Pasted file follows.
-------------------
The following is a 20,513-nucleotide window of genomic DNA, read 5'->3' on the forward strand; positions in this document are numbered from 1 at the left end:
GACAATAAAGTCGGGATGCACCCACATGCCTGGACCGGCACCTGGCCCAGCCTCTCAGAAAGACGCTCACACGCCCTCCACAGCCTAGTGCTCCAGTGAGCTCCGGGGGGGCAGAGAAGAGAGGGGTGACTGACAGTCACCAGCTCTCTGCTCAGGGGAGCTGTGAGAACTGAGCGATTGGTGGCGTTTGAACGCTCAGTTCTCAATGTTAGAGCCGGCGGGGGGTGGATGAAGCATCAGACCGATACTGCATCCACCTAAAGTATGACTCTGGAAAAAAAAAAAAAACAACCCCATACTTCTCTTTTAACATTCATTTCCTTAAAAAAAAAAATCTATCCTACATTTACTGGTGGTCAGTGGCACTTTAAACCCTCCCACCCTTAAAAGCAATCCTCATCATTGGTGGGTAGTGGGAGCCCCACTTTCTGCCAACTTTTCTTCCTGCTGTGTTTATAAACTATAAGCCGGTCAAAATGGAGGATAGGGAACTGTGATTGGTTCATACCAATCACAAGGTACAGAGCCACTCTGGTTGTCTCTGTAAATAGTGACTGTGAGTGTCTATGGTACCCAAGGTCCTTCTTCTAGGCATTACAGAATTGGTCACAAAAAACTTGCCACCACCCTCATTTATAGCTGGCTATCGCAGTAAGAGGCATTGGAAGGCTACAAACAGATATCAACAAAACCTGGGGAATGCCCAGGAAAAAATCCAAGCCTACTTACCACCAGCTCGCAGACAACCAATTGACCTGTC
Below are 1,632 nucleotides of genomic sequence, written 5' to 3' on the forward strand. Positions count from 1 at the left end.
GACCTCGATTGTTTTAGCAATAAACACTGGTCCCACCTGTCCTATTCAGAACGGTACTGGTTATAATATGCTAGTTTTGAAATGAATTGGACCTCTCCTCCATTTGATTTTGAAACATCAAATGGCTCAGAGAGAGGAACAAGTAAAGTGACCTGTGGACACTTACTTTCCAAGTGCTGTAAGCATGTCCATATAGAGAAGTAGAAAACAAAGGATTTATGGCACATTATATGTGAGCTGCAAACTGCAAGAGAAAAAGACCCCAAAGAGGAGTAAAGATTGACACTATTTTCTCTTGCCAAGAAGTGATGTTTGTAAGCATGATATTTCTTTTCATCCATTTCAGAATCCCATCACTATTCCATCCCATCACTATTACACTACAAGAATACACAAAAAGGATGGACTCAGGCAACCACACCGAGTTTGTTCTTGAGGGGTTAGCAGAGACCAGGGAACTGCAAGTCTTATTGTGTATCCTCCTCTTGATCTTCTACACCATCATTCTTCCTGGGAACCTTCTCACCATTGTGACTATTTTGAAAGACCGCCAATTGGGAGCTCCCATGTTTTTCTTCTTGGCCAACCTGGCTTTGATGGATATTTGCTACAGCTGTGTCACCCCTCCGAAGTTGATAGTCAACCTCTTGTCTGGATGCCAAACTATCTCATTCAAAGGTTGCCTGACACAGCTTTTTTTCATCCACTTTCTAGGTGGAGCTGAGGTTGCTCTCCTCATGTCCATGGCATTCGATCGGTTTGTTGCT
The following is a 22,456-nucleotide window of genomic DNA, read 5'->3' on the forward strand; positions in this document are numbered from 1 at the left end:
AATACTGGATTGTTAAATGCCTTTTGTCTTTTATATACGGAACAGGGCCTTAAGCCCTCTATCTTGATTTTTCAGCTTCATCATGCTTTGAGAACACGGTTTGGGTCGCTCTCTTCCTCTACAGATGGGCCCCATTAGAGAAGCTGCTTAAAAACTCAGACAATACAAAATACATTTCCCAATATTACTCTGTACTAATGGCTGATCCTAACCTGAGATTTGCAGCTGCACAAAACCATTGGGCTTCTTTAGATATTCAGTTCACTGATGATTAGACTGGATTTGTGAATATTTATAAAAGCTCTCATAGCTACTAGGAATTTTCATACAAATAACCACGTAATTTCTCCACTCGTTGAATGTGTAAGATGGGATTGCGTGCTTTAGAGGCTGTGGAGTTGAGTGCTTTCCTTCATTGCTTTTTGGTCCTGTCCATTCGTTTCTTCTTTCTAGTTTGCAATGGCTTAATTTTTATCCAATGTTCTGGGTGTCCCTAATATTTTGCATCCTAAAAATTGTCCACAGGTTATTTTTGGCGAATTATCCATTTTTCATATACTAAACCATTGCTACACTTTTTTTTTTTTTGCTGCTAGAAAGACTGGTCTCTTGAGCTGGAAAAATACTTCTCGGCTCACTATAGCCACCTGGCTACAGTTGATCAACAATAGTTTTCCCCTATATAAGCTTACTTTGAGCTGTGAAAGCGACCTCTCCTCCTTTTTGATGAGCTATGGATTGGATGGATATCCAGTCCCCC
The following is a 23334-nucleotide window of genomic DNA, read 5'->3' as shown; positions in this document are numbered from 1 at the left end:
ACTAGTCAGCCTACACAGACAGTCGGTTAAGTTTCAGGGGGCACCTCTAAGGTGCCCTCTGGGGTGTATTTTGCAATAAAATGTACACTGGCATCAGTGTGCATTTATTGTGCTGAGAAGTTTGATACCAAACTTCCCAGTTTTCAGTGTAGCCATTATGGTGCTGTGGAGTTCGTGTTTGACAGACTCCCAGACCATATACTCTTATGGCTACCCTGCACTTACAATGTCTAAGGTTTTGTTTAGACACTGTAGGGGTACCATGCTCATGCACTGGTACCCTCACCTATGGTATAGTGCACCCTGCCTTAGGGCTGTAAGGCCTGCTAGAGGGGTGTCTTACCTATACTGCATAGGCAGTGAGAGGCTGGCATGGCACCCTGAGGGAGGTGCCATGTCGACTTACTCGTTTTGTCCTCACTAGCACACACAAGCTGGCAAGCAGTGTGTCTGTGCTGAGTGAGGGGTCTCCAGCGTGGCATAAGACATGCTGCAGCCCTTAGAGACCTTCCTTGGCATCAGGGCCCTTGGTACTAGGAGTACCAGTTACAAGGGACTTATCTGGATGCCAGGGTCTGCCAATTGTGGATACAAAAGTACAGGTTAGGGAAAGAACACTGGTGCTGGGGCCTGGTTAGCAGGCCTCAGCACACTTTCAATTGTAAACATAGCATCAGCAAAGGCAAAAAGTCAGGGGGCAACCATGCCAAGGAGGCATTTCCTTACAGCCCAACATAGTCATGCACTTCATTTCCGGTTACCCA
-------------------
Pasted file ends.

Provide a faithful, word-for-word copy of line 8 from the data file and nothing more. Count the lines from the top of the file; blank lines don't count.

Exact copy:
ACTAGTCAGCCTACACAGACAGTCGGTTAAGTTTCAGGGGGCACCTCTAAGGTGCCCTCTGGGGTGTATTTTGCAATAAAATGTACACTGGCATCAGTGTGCATTTATTGTGCTGAGAAGTTTGATACCAAACTTCCCAGTTTTCAGTGTAGCCATTATGGTGCTGTGGAGTTCGTGTTTGACAGACTCCCAGACCATATACTCTTATGGCTACCCTGCACTTACAATGTCTAAGGTTTTGTTTAGACACTGTAGGGGTACCATGCTCATGCACTGGTACCCTCACCTATGGTATAGTGCACCCTGCCTTAGGGCTGTAAGGCCTGCTAGAGGGGTGTCTTACCTATACTGCATAGGCAGTGAGAGGCTGGCATGGCACCCTGAGGGAGGTGCCATGTCGACTTACTCGTTTTGTCCTCACTAGCACACACAAGCTGGCAAGCAGTGTGTCTGTGCTGAGTGAGGGGTCTCCAGCGTGGCATAAGACATGCTGCAGCCCTTAGAGACCTTCCTTGGCATCAGGGCCCTTGGTACTAGGAGTACCAGTTACAAGGGACTTATCTGGATGCCAGGGTCTGCCAATTGTGGATACAAAAGTACAGGTTAGGGAAAGAACACTGGTGCTGGGGCCTGGTTAGCAGGCCTCAGCACACTTTCAATTGTAAACATAGCATCAGCAAAGGCAAAAAGTCAGGGGGCAACCATGCCAAGGAGGCATTTCCTTACAGCCCAACATAGTCATGCACTTCATTTCCGGTTACCCA